Located just a short drive from downtown Atlanta, SOOFA is easily accessible to folks who might not otherwise have the opportunity to ride horses, much less participate in equine-assisted therapy. That is by design. It is also important to mention that as one of the first and only equine therapists of color in the area, Daryl is uniquely positioned to influence minority youth with his work. He notes, “It definitely influences how I coach and my style because most of my clients have a minority background. I have an immediate cultural relationship. I see my minority-owned business as representation. I am letting a young person see that this is a possibility for them too.” In addition to offering trail rides and overnight bed-and-breakfast stays, SOOFA hosts summer internships, which provide a deeper level of engagement. The results are proof positive that the work is effective. “We had a young man complete the program with a confidence that empowered him to try out for and join the robotics team at his school. We are not telling kids they need to become farmers or ranchers, but instead, we are giving them the space to show them they can do hard things.” This ethos comes from his belief in the teachings of Frederick Douglass who once said, “It is easier to build strong children than to repair broken men.”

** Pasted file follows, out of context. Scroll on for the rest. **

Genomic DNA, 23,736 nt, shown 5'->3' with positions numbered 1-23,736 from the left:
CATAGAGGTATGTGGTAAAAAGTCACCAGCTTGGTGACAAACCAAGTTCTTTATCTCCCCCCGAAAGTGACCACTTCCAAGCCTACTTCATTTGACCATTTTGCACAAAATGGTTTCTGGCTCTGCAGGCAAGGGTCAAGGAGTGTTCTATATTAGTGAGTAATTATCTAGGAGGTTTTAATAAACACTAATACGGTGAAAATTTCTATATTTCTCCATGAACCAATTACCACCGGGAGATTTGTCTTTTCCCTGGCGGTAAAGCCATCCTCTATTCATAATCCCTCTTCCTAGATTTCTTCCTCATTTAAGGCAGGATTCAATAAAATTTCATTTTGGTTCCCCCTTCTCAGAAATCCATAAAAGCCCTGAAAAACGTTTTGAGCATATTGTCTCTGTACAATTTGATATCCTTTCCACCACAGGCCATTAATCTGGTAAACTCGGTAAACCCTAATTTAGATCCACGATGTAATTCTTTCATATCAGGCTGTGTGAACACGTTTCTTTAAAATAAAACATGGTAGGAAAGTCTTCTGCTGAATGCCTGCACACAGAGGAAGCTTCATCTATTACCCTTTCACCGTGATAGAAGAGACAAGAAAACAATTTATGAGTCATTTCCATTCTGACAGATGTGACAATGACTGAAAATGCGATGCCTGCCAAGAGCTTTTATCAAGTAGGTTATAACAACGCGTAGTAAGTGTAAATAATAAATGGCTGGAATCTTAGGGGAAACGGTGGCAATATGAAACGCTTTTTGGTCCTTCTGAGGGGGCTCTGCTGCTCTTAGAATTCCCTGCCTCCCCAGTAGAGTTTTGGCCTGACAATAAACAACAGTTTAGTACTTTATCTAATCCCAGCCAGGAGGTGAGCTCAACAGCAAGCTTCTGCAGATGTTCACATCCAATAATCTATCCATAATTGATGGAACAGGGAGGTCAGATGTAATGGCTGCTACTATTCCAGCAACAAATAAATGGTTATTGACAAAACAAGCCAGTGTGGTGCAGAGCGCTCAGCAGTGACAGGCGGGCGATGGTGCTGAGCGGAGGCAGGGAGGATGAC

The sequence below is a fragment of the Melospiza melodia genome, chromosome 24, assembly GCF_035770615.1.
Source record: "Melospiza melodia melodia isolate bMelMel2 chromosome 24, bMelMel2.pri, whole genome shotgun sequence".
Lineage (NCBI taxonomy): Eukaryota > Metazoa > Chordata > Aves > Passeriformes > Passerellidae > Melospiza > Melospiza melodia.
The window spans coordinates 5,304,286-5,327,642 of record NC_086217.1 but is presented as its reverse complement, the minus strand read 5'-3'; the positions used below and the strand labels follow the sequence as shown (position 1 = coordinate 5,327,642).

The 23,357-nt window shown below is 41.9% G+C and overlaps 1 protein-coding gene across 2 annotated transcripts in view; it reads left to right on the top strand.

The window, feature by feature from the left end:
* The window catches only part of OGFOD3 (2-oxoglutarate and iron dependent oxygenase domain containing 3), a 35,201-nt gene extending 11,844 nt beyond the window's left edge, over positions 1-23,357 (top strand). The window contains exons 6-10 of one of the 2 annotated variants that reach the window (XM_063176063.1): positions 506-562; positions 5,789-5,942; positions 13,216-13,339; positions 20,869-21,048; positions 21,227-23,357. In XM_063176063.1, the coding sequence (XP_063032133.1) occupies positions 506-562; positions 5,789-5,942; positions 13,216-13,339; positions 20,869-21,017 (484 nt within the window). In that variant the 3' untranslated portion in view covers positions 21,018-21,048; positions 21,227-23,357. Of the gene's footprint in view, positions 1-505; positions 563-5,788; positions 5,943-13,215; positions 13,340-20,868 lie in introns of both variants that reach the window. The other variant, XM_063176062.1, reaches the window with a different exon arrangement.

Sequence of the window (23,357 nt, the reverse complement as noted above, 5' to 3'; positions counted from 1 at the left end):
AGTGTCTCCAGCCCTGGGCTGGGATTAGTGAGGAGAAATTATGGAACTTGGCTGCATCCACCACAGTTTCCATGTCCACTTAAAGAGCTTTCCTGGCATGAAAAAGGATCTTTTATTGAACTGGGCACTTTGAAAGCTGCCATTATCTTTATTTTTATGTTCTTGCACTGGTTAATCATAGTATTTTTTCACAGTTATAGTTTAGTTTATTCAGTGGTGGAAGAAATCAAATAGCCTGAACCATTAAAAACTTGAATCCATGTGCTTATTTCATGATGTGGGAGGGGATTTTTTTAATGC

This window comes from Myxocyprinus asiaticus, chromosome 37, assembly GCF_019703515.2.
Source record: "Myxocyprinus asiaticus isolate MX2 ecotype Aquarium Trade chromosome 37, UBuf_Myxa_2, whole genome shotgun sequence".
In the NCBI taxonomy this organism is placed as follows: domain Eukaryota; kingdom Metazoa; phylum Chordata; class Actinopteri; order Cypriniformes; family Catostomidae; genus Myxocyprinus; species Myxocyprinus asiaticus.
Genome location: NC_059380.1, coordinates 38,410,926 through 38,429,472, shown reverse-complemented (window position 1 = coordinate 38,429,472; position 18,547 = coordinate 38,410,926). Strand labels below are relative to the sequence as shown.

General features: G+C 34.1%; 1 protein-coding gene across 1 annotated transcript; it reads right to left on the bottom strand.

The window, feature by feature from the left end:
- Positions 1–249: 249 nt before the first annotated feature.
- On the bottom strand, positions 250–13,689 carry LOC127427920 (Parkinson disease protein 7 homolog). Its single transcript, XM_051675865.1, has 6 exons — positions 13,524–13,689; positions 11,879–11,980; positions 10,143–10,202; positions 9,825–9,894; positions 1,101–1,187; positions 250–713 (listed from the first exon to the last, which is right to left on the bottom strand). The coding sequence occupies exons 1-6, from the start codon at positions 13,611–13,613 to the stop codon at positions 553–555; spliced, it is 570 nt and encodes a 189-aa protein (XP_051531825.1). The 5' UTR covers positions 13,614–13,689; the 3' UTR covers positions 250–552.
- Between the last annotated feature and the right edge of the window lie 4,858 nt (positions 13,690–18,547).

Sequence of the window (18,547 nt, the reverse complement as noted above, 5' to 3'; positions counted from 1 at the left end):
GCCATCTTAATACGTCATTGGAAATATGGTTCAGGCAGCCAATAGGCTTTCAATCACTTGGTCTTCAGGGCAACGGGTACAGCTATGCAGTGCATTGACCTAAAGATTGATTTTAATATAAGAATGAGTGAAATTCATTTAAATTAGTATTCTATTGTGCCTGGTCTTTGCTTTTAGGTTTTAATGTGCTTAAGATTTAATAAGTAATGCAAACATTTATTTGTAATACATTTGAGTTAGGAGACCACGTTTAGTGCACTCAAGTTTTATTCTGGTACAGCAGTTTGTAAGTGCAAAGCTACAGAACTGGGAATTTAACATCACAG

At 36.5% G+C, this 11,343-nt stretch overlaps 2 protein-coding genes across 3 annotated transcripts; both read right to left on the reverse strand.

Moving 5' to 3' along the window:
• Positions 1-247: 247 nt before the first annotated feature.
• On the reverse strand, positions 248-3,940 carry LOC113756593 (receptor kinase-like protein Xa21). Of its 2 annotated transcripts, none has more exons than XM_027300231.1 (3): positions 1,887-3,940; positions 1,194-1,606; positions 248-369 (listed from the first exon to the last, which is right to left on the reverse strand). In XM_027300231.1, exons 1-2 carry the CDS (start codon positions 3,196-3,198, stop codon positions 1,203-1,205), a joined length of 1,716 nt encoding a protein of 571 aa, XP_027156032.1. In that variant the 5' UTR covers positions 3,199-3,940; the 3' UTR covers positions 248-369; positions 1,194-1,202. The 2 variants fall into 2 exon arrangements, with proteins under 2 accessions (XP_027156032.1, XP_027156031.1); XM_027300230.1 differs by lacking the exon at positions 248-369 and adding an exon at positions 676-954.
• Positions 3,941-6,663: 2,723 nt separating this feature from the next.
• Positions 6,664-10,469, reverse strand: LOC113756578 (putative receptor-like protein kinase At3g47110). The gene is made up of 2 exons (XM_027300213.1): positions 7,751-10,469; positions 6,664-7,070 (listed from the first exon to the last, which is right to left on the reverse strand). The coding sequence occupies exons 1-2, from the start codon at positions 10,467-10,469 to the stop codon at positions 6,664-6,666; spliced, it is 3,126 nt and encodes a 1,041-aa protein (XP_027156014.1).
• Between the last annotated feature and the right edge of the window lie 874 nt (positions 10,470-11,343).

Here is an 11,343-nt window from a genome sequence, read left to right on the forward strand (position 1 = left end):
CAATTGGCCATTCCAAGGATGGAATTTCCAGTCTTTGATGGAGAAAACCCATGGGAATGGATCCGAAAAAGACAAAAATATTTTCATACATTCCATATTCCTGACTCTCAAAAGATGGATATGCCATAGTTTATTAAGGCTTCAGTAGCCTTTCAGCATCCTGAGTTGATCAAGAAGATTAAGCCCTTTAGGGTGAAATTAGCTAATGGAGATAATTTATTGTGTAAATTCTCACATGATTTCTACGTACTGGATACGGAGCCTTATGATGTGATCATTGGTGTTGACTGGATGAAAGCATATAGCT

Daryl has a vision for what he hopes to create with his work, and part of that includes expansion. To reach more people and change more lives, SOOFA needed more space and resources. He and his team recently completed an acquisition of 70-plus acres with a formal barn and living spaces. His plans are vast: bunkhouses for overnight retreats and summer camps, additional barns, farm animals, and a training arena. His plans are bolstered by a strong partner in his wife Sharon, as well as by a board of directors who are uniquely invested in seeing him succeed. A recent partnership, facilitated by a board member, with Cornell University, is opening doors for him and the work being done in Newnan. Stretching into these goals, Fletcher leads by example, giving others the safe space to follow, building Connection, Confidence, and Character, one ride at a time.